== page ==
2009 Ginseng Spray Application Trials - Results

The results of the application are presented graphically in Figures 7 and 8. The following observations were made:

  • Dual fan nozzles spraying medium droplets do not provide adequate inner canopy or stem coverage.
  • ARAG Microject nozzles provide adequate upper surface leaf coverage both in the inner and outer canopy. They provide moderate stem coverage and very little under-leaf coverage.
  • Drop arms provide excellent stem coverage and adequate under-leaf coverage.
  • Generally, increasing the water volume increased coverage but only to a point. This was expected, as the volume of liquid that can be retained on a surface is limited, so, once wetted, the surplus drips down to the lower leaves and on to the soil. Carrier volumes between 1,100 L/ha and 1,400 L/ha provide adequate coverage if combined with best practices.

In the 2009 study, drop arms behind the wheels of the sprayer were able to span most, if not all, of the adjacent bed. However, for those plantings with more than three beds between the posts, it may be worth installing drop arms over each alley, not just behind the wheels. Because this may cause damage to an overgrown canopy, fit the boom with a fender (similar to those in front of the wheels) to part the canopy at each alley. Keep in mind that these results apply to a fully grown 3-yr canopy and would likely be different for younger or frost-damaged canopies.

Figure 6.  Figure showing the location of water-sensitive targets on ginseng plants. One located on the upper leaf surface of the upper canopy, one on the lower leaf surface of the upper canopy,  one located on the upper leaf surface of the inner canopy, and two wrapped around the stem at ground and prong levels.

Figure 6. Figure showing the location of water-sensitive targets on ginseng plants. One located on the upper leaf surface of the upper canopy, one on the lower leaf surface of the upper canopy, one located on the upper leaf surface of the inner canopy, and two wrapped around the stem at ground and prong levels.

Figure 7. Graph showing horizontal coverage achieved with each sprayer set-up and at various carrier volumes. Dual flat fans did not perform as well as the Microjets, and drop arms improved inner canopy and under-leaf coverage.

Figure 7. Graph showing horizontal coverage achieved with each sprayer set-up and at various carrier volumes. Dual flat fans did not perform as well as the Microjets, and drop arms improved inner canopy and under-leaf coverage.

VFigure 8. Graph showing vertical coverage achieved with each sprayer set-up and at various carrier volumes. Each quadrant of spray paper was analyzed separately, and then combined to make up a collective 100% coverage. Note that the x-axis is expressed to 25% to magnify differences. The best overall coverage was achieved using drop arms at any volume. However, the microjet nozzles did surprisingly well at stem coverage at the prong level. This leads to the conclusion that combining hollow cone nozzles, of any manufacture, with drop arms would be the best choice.

Figure 8. Graph showing vertical coverage achieved with each sprayer set-up and at various carrier volumes. Each quadrant of spray paper was analyzed separately, and then combined to make up a collective 100% coverage. Note that the x-axis is expressed to 25% to magnify differences. The best overall coverage was achieved using drop arms at any volume. However, the microjet nozzles did surprisingly well at stem coverage at the prong level. This leads to the conclusion that combining hollow cone nozzles, of any manufacture, with drop arms would be the best choice.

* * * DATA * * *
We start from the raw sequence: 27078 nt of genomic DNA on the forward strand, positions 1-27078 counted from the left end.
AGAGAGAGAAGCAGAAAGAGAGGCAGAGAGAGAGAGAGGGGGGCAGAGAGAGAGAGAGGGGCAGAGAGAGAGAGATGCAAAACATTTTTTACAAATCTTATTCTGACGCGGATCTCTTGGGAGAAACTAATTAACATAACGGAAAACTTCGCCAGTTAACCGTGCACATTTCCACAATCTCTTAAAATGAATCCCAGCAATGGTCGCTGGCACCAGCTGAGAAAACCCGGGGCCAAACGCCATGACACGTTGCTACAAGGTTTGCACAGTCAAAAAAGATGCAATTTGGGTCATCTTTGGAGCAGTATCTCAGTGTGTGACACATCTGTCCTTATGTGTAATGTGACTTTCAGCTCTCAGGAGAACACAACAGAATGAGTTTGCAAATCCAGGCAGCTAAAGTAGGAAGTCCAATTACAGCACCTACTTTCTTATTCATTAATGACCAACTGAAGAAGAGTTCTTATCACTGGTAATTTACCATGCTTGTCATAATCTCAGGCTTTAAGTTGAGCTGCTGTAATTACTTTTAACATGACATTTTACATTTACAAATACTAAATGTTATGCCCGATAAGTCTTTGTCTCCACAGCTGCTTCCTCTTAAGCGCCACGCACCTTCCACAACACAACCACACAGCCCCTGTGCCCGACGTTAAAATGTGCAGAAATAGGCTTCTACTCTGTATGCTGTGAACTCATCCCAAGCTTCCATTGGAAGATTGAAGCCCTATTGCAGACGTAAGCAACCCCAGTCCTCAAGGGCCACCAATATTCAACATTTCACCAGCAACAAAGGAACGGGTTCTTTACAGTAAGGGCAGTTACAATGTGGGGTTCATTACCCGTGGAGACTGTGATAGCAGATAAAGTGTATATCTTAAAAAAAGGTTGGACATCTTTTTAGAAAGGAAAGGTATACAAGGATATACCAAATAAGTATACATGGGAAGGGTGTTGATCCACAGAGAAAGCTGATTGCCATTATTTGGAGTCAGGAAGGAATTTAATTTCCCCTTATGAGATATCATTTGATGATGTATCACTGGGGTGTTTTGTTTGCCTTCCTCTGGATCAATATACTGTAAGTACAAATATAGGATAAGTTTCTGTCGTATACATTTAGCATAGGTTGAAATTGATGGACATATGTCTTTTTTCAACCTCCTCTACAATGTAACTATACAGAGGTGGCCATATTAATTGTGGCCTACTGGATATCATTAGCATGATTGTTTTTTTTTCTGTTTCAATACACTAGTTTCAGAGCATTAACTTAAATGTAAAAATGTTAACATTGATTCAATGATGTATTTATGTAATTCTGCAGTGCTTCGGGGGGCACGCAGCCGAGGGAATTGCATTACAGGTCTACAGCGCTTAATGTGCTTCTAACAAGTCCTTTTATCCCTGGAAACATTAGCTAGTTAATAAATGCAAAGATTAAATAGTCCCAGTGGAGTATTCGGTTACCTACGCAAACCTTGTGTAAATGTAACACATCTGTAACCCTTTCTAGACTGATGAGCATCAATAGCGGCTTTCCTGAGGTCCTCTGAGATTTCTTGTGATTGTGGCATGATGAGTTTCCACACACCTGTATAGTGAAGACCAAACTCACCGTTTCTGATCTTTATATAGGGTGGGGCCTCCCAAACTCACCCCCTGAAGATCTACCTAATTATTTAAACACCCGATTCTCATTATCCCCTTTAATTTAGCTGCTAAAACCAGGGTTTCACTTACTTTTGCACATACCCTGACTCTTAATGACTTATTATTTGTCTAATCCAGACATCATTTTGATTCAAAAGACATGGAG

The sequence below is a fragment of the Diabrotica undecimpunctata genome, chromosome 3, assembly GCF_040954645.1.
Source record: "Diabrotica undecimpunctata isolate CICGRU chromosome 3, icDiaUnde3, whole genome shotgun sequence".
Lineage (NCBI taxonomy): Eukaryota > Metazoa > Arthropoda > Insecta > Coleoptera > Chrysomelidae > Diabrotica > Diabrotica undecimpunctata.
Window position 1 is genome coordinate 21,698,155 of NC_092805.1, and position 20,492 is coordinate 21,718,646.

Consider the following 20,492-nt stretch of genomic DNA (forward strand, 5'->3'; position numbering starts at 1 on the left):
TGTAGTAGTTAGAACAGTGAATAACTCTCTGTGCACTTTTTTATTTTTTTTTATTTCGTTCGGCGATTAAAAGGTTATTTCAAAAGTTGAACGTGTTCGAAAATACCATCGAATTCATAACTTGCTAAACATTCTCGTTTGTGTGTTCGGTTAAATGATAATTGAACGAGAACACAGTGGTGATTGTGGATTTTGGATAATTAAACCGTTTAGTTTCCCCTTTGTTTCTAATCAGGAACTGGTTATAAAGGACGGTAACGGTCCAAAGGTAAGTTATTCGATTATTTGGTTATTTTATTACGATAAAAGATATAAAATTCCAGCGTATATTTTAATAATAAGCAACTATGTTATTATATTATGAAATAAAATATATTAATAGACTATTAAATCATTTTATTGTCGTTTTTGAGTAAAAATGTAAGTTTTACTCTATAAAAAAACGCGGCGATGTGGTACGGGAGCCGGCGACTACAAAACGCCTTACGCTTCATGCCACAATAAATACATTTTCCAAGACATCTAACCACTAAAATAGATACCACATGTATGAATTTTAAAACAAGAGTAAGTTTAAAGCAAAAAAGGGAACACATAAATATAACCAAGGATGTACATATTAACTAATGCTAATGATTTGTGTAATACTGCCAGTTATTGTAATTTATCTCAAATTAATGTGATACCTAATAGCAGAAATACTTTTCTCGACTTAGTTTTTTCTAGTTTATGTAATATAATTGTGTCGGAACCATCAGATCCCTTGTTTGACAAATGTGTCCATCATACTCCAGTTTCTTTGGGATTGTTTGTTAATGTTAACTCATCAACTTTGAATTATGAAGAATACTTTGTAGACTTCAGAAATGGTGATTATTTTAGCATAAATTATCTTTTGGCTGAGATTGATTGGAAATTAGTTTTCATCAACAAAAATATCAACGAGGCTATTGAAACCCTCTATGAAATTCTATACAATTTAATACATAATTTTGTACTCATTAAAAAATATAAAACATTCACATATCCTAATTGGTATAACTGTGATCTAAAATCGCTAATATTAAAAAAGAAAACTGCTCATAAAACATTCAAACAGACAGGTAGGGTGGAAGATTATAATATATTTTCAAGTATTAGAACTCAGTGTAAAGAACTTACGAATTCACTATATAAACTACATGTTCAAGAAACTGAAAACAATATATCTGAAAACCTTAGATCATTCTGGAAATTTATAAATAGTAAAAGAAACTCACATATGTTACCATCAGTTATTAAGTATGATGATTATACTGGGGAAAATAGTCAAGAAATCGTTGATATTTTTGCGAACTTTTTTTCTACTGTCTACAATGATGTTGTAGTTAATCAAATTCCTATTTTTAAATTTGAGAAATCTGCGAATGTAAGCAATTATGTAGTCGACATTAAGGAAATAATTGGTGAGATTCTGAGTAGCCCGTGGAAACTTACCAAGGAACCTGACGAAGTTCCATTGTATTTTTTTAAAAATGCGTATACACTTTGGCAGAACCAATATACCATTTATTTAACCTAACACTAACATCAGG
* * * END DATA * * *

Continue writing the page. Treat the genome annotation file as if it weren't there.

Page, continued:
Conclusion

The importance of coverage in the control of foliar diseases cannot be understated. It is the first factor to consider when protection fails. Frequent sprayer calibration and re-orienting nozzles as the season progresses will help ensure that your sprayer performs optimally. If coverage is adequate and the choice of fungicide appropriate, but disease remains uncontrolled, consider that other factors may be responsible.

The ideal ginseng sprayer should have as many of the following features as possible. Be sure to evaluate spray coverage and penetration using water-sensitive paper:

  • Use between 1,100 and 1,400 L/ha.
  • Travel at a slow forward speed to allow spray to penetrate the canopy.
  • Use a MEDIUM quality spray.
  • Use drop nozzles behind wheels and between beds.
  • Set all nozzle tips to emit hollow-cone patterns.


Metric / Imperial Conversions
1.0 L = 0.264 U.S. gal
1.0 L = 0.22 Imperial gal
1.0 m = 39.4 in.
1.0 ha = 2.47 acre
1.0 km/h = 0.62 mph
1.0 L/ha = 0.106 US gal/acre
1.0 L/ha = 0.09 Imperial gal/acre
1.0 kPa = 0.145 psi


This Factsheet was authored by Dr. Jason Deveau, Application Technology Specialist, OMAFRA, Simcoe, and Dr. Sean Westerveld, Ginseng and Medicinal Herbs Specialist, OMAFRA, Simcoe. This Factsheet was reviewed by Helmut Spieser, Engineer, Field Crop Conditioning and Environment, OMAFRA, Ridgetown, and Jan Schooley, Crops On-Farm Food Safety Program Lead, OMAFRA, Simcoe. This Factsheet replaces the Infosheet A Comparison of Sprayer Technology in Ginseng, authored by Jan Schooley, and the Infosheet Ginseng Sprayers: Set-ups for Conventional Hydraulic Boom Sprayers with Drop Arm, authored by Paul Goodwin and Jan Schooley.

Acknowledgements

The authors would like to thank Spraying Systems Co. (TeeJet) and International Spray Jets (ARAG Group) for the donation of nozzles and equipment, and C&R Atkinson Farms Ltd. for their assistance and access to their ginseng gardens.


For more information:
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E-mail: ag.info.omafra@ontario.ca